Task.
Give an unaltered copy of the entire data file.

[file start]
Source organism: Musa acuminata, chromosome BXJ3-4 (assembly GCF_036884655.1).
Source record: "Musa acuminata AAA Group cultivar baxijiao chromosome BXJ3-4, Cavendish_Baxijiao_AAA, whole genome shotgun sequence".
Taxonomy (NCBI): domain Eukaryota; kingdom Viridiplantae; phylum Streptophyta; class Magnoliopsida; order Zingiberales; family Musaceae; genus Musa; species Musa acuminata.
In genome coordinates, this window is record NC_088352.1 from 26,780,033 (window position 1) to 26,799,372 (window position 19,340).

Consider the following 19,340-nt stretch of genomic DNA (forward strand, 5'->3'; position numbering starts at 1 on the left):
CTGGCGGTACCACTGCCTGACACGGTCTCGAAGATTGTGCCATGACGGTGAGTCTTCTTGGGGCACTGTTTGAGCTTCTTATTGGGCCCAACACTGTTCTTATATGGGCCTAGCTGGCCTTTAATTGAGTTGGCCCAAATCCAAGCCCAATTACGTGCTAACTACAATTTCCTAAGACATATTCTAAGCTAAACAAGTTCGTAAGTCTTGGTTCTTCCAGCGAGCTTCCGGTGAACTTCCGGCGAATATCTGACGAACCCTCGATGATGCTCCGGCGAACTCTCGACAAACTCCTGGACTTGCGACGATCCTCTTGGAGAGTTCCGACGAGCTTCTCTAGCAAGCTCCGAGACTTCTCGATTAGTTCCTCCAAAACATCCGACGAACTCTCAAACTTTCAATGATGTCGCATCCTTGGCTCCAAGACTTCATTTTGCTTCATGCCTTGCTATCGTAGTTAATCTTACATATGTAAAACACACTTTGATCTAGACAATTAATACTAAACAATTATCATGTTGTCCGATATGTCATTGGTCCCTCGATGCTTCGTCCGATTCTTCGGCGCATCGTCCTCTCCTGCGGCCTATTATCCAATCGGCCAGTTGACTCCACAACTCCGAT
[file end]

Source organism: Musa acuminata, chromosome BXJ3-4 (assembly GCF_036884655.1).
Source record: "Musa acuminata AAA Group cultivar baxijiao chromosome BXJ3-4, Cavendish_Baxijiao_AAA, whole genome shotgun sequence".
Taxonomy (NCBI): domain Eukaryota; kingdom Viridiplantae; phylum Streptophyta; class Magnoliopsida; order Zingiberales; family Musaceae; genus Musa; species Musa acuminata.
In genome coordinates, this window is record NC_088352.1 from 26,780,033 (window position 1) to 26,799,372 (window position 19,340).

Consider the following 19,340-nt stretch of genomic DNA (forward strand, 5'->3'; position numbering starts at 1 on the left):
CTGGCGGTACCACTGCCTGACACGGTCTCGAAGATTGTGCCATGACGGTGAGTCTTCTTGGGGCACTGTTTGAGCTTCTTATTGGGCCCAACACTGTTCTTATATGGGCCTAGCTGGCCTTTAATTGAGTTGGCCCAAATCCAAGCCCAATTACGTGCTAACTACAATTTCCTAAGACATATTCTAAGCTAAACAAGTTCGTAAGTCTTGGTTCTTCCAGCGAGCTTCCGGTGAACTTCCGGCGAATATCTGACGAACCCTCGATGATGCTCCGGCGAACTCTCGACAAACTCCTGGACTTGCGACGATCCTCTTGGAGAGTTCCGACGAGCTTCTCTAGCAAGCTCCGAGACTTCTCGATTAGTTCCTCCAAAACATCCGACGAACTCTCAAACTTTCAATGATGTCGCATCCTTGGCTCCAAGACTTCATTTTGCTTCATGCCTTGCTATCGTAGTTAATCTTACATATGTAAAACACACTTTGATCTAGACAATTAATACTAAACAATTATCATGTTGTCCGATATGTCATTGGTCCCTCGATGCTTCGTCCGATTCTTCGGCGCATCGTCCTCTCCTGCGGCCTATTATCCAATCGGCCAGTTGACTCCACAACTCCGAT